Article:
Destroying The Earth Is Hard

I’m working on a big science fiction idea at the moment – a terrible enemy has taken over the planet and mankind must fight back – and I’ve run up against a bit of a problem. The ending.

I’m starting to think that in post-apocalyptic stories is it’s very hard to convey victory to the audience.

If you’re writing a movie about terrorists trying to blow up the Statue of Liberty, then if at the end she’s still standing – victory. If it’s about a man trying to get back together with his wife, and they don’t divorce at the end – victory.

But if the world we know and love is already gone, what does victory even look like? Okay, you defeated the alien invaders, or the killer robots, or whatever – but half the planet is a smoking wasteland and mankind’s sliding back into the Stone Age, so where’s the cause for celebration? Things aren’t going to get any more shit – but they’re not getting any less shit either…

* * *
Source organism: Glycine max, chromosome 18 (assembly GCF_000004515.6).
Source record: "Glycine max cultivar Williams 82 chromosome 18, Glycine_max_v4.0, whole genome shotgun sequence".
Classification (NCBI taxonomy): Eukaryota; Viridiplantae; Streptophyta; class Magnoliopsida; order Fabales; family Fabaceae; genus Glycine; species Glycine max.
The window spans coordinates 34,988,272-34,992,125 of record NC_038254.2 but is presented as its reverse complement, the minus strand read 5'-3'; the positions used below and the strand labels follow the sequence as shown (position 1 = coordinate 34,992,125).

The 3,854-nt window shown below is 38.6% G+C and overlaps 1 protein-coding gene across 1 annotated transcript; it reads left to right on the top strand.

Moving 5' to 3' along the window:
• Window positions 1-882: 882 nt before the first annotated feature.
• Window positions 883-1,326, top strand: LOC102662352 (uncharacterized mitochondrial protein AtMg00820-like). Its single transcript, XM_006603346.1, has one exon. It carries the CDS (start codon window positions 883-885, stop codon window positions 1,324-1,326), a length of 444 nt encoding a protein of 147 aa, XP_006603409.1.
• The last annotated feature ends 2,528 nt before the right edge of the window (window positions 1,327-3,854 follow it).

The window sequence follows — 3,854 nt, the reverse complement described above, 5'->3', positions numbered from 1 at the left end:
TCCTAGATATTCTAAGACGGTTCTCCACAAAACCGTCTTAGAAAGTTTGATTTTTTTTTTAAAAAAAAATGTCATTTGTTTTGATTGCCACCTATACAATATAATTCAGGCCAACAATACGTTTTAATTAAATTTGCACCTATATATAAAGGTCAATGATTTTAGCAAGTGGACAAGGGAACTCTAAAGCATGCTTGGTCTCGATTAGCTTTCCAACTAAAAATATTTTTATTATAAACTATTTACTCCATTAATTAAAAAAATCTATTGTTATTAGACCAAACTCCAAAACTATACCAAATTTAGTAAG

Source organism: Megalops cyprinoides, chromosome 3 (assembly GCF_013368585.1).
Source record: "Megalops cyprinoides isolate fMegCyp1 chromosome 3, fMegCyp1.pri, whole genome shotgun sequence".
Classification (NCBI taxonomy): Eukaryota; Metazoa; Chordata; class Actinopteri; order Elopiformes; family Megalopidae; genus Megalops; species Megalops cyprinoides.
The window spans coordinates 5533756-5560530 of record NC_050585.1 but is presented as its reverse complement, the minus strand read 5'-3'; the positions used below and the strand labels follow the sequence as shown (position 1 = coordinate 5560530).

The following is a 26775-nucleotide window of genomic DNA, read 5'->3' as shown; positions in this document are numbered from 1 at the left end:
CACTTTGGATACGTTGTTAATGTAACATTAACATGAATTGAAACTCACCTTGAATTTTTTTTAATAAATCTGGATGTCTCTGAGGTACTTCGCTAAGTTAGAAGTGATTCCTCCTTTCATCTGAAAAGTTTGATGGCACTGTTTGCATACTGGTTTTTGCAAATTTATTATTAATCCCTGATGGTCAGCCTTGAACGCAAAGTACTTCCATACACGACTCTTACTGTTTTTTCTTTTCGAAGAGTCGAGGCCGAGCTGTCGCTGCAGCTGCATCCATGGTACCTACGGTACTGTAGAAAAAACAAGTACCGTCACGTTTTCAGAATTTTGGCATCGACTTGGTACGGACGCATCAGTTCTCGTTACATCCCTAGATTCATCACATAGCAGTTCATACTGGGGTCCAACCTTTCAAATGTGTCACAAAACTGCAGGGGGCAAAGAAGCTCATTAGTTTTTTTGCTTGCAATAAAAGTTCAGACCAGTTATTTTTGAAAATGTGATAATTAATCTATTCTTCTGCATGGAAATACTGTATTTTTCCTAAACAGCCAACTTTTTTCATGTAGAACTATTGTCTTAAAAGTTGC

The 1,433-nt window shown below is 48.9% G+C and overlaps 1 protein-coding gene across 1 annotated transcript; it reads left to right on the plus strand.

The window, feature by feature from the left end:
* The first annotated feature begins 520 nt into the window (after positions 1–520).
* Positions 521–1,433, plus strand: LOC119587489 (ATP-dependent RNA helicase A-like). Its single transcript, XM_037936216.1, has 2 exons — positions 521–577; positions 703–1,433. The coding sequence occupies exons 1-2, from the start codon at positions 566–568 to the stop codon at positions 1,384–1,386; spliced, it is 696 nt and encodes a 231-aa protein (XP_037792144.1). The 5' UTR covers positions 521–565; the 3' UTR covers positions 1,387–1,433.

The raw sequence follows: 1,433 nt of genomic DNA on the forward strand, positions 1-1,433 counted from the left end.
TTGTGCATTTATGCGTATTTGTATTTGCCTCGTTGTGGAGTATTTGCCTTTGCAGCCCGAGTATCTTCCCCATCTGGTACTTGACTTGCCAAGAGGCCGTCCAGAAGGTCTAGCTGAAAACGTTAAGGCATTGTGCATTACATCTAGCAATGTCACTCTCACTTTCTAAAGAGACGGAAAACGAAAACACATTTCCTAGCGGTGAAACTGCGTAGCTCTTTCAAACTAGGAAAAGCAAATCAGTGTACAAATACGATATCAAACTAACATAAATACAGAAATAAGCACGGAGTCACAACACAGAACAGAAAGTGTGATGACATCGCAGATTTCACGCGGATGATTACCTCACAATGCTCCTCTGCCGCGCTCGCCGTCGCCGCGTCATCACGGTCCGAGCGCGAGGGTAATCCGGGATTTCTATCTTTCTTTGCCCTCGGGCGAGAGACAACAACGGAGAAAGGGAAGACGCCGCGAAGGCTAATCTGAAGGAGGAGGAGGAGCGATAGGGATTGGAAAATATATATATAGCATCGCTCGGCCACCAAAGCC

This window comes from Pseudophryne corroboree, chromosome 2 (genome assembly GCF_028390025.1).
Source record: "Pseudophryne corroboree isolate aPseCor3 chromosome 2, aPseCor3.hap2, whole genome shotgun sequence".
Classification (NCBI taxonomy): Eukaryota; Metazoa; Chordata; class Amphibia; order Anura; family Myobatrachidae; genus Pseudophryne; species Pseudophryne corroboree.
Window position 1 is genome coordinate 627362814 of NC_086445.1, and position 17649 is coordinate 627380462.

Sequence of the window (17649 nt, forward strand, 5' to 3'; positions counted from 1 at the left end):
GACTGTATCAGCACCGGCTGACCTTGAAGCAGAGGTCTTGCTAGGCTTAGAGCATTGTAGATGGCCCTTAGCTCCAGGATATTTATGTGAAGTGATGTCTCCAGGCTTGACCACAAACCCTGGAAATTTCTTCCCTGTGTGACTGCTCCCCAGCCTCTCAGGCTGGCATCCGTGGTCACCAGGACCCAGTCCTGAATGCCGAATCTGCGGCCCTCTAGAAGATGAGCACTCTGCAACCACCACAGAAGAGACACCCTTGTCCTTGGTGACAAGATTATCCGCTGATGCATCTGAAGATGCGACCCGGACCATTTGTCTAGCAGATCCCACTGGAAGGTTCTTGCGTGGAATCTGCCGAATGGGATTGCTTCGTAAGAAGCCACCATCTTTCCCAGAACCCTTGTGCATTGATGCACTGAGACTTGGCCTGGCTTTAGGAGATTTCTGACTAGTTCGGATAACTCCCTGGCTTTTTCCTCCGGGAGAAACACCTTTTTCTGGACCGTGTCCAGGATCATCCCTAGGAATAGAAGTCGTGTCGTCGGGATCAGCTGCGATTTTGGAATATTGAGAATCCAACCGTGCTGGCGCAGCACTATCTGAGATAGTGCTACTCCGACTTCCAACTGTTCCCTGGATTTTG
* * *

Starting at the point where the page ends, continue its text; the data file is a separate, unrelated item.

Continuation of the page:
And that’s the problem with destroying the earth. It’s hard to believe that your plucky hero’s victory, however much good he’s done for mankind, actually means anything in the grand scheme of things.

There are ways round this. Alien invasion movies like Independence Day often leave enough standing to suggest that the world can get back on its feet without too much difficulty. Or you can suggest a new future for mankind – a restored Earth, or perhaps a new world (though I find the ‘starting again on another planet’ approach is viewed very negatively by producers and execs. Again, it feels like defeat, not victory.)

But if you’ve genuinely pushed mankind to it’s limits and there’s nowhere else to go – how do you convey the sense of victory and triumph that the end of any good movie has to deliver?